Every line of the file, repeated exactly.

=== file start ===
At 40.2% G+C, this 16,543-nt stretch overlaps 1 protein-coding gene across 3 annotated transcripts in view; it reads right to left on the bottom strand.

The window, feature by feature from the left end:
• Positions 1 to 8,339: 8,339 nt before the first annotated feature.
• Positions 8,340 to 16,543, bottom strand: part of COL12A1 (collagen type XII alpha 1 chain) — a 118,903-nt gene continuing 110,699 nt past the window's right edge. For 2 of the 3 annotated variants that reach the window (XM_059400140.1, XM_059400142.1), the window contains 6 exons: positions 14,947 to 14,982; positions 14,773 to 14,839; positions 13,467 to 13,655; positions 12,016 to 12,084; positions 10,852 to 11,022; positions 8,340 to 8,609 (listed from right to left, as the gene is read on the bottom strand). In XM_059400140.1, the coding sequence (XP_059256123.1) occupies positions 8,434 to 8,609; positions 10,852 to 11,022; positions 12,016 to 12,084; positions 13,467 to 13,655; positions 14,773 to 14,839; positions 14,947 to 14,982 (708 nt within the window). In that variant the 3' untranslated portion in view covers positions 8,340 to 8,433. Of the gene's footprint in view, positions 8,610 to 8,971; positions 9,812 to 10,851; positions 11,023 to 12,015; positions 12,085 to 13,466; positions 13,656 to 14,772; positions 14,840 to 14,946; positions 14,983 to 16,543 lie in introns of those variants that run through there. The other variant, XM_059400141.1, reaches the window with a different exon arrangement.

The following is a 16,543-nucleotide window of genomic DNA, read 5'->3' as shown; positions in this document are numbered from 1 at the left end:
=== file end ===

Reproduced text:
At 40.2% G+C, this 16,543-nt stretch overlaps 1 protein-coding gene across 3 annotated transcripts in view; it reads right to left on the bottom strand.

The window, feature by feature from the left end:
• Positions 1 to 8,339: 8,339 nt before the first annotated feature.
• Positions 8,340 to 16,543, bottom strand: part of COL12A1 (collagen type XII alpha 1 chain) — a 118,903-nt gene continuing 110,699 nt past the window's right edge. For 2 of the 3 annotated variants that reach the window (XM_059400140.1, XM_059400142.1), the window contains 6 exons: positions 14,947 to 14,982; positions 14,773 to 14,839; positions 13,467 to 13,655; positions 12,016 to 12,084; positions 10,852 to 11,022; positions 8,340 to 8,609 (listed from right to left, as the gene is read on the bottom strand). In XM_059400140.1, the coding sequence (XP_059256123.1) occupies positions 8,434 to 8,609; positions 10,852 to 11,022; positions 12,016 to 12,084; positions 13,467 to 13,655; positions 14,773 to 14,839; positions 14,947 to 14,982 (708 nt within the window). In that variant the 3' untranslated portion in view covers positions 8,340 to 8,433. Of the gene's footprint in view, positions 8,610 to 8,971; positions 9,812 to 10,851; positions 11,023 to 12,015; positions 12,085 to 13,466; positions 13,656 to 14,772; positions 14,840 to 14,946; positions 14,983 to 16,543 lie in introns of those variants that run through there. The other variant, XM_059400141.1, reaches the window with a different exon arrangement.

The following is a 16,543-nucleotide window of genomic DNA, read 5'->3' as shown; positions in this document are numbered from 1 at the left end: